It isn't just established players like AWS that are making a fog computing play. David King, CEO of FogHorn Systems, said his startup is pursuing a fog opportunity in parallel with Greengrass. He, too, sees fog as distinct from edge in offering a more ample and flexible architecture. To that end, he noted, FogHorn focuses on bringing powerful, compact software to existing programmable logic controllers and supervisory control and data acquisition control systems. This enables them to take on more of a gateway function.
"The big idea is that of doing analytics and machine learning on streaming OT [operational technology] data," he said. By processing closer to the data, you can execute more advanced rules to supplement OT and save on bandwidth costs compared to processing at a central site or even in the cloud, he said.
A complicated outlook
At the moment, vendors and product teams talk the most about fog computing. Enterprise IT isn't talking much about it at all, and that's a potential problem, Vargas said.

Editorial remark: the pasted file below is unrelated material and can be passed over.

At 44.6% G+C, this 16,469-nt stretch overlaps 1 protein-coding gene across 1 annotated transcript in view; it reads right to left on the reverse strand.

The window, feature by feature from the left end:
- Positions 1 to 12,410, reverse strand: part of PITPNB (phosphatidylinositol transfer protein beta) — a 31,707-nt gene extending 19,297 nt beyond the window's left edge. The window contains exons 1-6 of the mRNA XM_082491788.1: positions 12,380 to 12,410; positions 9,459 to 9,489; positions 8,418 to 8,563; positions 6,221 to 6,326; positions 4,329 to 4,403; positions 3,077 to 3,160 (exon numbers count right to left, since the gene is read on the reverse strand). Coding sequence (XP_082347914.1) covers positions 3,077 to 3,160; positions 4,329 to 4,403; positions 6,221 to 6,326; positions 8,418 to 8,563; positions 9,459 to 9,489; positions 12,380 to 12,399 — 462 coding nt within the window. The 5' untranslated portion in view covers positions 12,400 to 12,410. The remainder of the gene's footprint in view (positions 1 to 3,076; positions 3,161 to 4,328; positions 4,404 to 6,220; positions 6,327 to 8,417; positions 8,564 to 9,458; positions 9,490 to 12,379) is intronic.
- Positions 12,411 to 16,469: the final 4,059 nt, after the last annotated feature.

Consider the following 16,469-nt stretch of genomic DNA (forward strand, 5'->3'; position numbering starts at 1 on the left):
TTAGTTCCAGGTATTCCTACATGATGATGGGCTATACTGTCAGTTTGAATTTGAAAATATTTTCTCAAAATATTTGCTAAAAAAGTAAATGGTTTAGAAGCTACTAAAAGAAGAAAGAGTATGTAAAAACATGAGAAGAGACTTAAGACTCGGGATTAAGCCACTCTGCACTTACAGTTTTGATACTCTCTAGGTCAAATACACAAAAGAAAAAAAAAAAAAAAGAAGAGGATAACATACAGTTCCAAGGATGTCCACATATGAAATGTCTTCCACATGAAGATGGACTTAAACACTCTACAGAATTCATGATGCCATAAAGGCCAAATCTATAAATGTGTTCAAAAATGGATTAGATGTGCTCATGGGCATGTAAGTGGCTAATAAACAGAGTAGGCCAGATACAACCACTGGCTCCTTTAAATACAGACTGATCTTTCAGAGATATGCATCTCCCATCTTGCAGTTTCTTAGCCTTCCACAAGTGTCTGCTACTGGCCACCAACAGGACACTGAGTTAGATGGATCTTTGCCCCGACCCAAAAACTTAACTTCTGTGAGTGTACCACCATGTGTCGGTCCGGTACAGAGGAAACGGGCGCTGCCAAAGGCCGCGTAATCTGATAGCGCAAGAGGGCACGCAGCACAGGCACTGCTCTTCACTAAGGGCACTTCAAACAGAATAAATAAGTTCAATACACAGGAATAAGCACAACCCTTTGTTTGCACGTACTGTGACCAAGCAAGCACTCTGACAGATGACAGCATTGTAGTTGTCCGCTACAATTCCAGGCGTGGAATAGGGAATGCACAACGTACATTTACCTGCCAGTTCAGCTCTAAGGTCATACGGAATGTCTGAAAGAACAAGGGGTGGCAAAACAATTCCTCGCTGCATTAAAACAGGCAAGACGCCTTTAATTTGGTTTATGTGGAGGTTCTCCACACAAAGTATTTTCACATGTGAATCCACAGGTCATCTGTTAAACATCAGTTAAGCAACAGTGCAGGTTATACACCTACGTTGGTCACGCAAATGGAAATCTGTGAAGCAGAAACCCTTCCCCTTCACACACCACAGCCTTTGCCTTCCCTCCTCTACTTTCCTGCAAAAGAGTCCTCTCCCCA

"A lot of these kinds of deployments are being led by line of business or the product sides of the organization, because they are trying to modernize the manufacturing floor or change the in-store retail experience," Vargas said. Because the process is driven by outsiders rather than data center operations professionals, organizations often need consulting and integration services.
Further complicating the outlook is that fog computing seems destined to require design and implementation on a case-by-case basis. "Every IoT deployment I have encountered seems to be using a slightly different slice of infrastructure resources, but all are ultimately relying on some kind of aggregation services to bring together the different pieces," she said.
But the lack of simple implementation templates isn't necessarily enough to derail a project. Businesses that plan their fog IT strategy thoughtfully and carefully tend to have greater success with initial deployments. They are also more likely to overcome unpredicted obstacles, Quinn said. And, regardless of the challenges, she noted, "in our research, we haven't yet found any scenarios in which fog or edge IT should be avoided."